External to the Open University
In 2005 and 2007 I lectured about The Cryosphere at the NERC funded QUEST Earth Systems Science Summer School with Professor Martin Siegert and Dr Finlo Cottier.
My research interests are Antarctic polar oceanography. My particular strengths have been cross disciplinary work and use of robotic and remote sensing technologies. I have active collaborations with Germans, Japanese, American and of course British researchers. For a full list of my publications please look on Open Research online. One aspect of my research was reported by the BBC in 2010 as Giant icebergs head to watery end at island graveyard here - and for a couple of days the story was one of the most popular on the BBC website.
If you are interested in things like citation metrics then you could look here. I have a H index of 23 to 25 (depending on which database you look at) as of 17 December 2012 - but I would not be so bold as to suggest what this means I am like as a scientist.
I also have a page on Google Scholar here.
I am a member of the NERC Peer Review College, and have sat on many grant panels acting as Vice Chair on many occasions. I was also co-chair of the NERC Ice Sheet Stability Expert Group with Professor Tony Payne (Bristol).
My recently completed competitively won grants are:
2004-2007: Biogeochemical particle flux study in Marguerite Bay, Antarctica. £280k joint award with Professor Tim Jickells (University of East Anglia), Professor Andy Clarke and Dr Mike Meredith (both British Antarctic Survey). This grant investigated the oceanic climate of the Antarctic Peninsula and linked it to land and marine derived biogeochemical fluxes using moorings and sediment traps deployed for 2 years on the Antarctic sea floor. Dr Mags Wallace was awarded a doctorate based on this research project in 2008.
2002-2006: Moorings to investigate intra-annual variability in krill abundance and water mass physical characteristics at South Georgia. This was a £301K Joint award with Dr Eugene Murphy (British Antarctic Survey). we made the first year-round oceanic measurements at South Georgia – the site of an important Antarctic commercial fishery.
2002- 2006: The sea ice thickness distribution in the Amundsen Sea. Lead and sole PI on a NERC studentship tied to the AUTOSUB Under Ice programme using a robot beneath Antarctic sea ice. Dr Chris Banks was awarded his doctorate in 2007.
2002 -2006: Evolution and impact of circumpolar deep water on the Antarctic Circumpolar Shelf. £135k in total. joint award with Dr Adrian Jenkins (British Antarctic Survey). This grant was to investigate the role of oceanic driven climate change in the potential collapse of the West Antarctic Ice Shelf. We calculated the amount of heat avaliable to melt the Pine Island and Thwaites Glacier flowing towards Antarctica through a glacial trough - a region memorably described as "the weak underbelly of the West Antarctic Ice Sheet". The work was published in Geophysical Research Letters in 2007.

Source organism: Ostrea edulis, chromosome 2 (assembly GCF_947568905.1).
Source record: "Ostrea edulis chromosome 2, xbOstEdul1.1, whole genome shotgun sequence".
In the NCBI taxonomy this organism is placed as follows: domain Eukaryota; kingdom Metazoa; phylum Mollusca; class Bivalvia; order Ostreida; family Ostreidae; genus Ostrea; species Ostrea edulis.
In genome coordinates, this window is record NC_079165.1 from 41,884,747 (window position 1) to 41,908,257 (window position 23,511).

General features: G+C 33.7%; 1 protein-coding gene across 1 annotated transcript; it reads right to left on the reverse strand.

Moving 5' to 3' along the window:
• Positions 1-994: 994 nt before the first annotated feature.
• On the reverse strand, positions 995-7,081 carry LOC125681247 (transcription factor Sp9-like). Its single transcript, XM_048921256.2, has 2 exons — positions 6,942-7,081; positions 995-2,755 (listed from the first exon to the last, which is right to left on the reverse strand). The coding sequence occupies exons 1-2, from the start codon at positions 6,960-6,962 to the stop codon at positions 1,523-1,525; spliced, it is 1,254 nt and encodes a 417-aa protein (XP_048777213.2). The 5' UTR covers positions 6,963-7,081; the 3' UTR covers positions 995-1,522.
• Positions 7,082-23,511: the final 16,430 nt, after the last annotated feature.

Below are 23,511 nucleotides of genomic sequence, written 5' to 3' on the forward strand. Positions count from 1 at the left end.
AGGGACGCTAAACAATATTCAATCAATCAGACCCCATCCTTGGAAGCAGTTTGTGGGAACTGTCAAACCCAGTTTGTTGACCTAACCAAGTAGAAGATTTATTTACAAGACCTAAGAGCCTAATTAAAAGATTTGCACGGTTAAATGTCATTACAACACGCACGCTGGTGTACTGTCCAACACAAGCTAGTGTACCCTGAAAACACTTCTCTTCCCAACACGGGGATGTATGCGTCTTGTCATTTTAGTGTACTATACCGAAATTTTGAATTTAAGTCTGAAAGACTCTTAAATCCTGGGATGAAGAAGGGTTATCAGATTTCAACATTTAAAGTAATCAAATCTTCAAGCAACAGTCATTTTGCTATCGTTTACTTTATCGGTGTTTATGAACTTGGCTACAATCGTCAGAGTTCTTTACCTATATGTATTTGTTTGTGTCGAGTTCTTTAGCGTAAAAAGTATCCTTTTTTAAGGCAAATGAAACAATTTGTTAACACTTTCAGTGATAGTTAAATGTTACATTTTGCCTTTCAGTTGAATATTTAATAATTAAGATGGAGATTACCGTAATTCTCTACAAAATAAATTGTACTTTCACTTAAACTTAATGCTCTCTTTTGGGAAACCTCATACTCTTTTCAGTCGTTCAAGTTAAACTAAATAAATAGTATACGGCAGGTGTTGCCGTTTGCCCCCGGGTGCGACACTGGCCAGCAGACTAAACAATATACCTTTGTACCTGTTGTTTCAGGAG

1998-2002: Under sea-ice and pelagic surveys (USIPS).We used the robot Autosub for acoustic surveys of krill, herring and ice thickness and were awarded £114K in total in a joint award with Dr Andrew Brierley (St Andrews), and Dr Paul Fernades (MARLAB). The research was very successful, achieved many firsts, and has led to many publications including in the journals Nature and Science.
I am currently working on the data collected from an extensive research cruise to the floating ice shelves of west Antarctica. I wrote about this research cruise in my blog. One aspect of my current research was reported by the BBC in 2010 as Giant icebergs head to watery end at island graveyard here - and for a couple of days the story was one of the most popular on the BBC website.
I have had a long standing interest in the public understanding of science and have given many public talks about polar science.I have had the pleasure of speaking at the Cheltenham Science Festival twice: In 2011 on Fridjof Nansen, and in 2012 on my work on Frozen Planet.
In March 2013 I was honoured to be invited and gave a talk at TEDx Southampton University 2013 on what the polar regions can teach us.
I have also worked on Antarctic tour ships as both a lecturer and guide for a well known company and actually worked on this ship before it sadly sank.
last updated 13-Nov-2013